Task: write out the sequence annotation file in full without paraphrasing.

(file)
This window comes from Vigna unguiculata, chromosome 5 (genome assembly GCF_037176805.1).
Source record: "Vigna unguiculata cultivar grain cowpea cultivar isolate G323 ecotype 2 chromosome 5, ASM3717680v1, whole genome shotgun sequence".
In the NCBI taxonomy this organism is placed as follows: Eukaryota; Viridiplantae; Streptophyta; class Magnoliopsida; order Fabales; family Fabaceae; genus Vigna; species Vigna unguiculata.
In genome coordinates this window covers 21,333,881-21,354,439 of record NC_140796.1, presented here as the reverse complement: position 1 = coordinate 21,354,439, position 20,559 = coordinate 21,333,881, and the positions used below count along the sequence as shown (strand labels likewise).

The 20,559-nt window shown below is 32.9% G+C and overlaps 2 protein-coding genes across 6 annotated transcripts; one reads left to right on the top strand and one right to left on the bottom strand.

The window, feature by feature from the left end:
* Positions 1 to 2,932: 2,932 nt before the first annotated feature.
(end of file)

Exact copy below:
This window comes from Vigna unguiculata, chromosome 5 (genome assembly GCF_037176805.1).
Source record: "Vigna unguiculata cultivar grain cowpea cultivar isolate G323 ecotype 2 chromosome 5, ASM3717680v1, whole genome shotgun sequence".
In the NCBI taxonomy this organism is placed as follows: Eukaryota; Viridiplantae; Streptophyta; class Magnoliopsida; order Fabales; family Fabaceae; genus Vigna; species Vigna unguiculata.
In genome coordinates this window covers 21,333,881-21,354,439 of record NC_140796.1, presented here as the reverse complement: position 1 = coordinate 21,354,439, position 20,559 = coordinate 21,333,881, and the positions used below count along the sequence as shown (strand labels likewise).

The 20,559-nt window shown below is 32.9% G+C and overlaps 2 protein-coding genes across 6 annotated transcripts; one reads left to right on the top strand and one right to left on the bottom strand.

The window, feature by feature from the left end:
* Positions 1 to 2,932: 2,932 nt before the first annotated feature.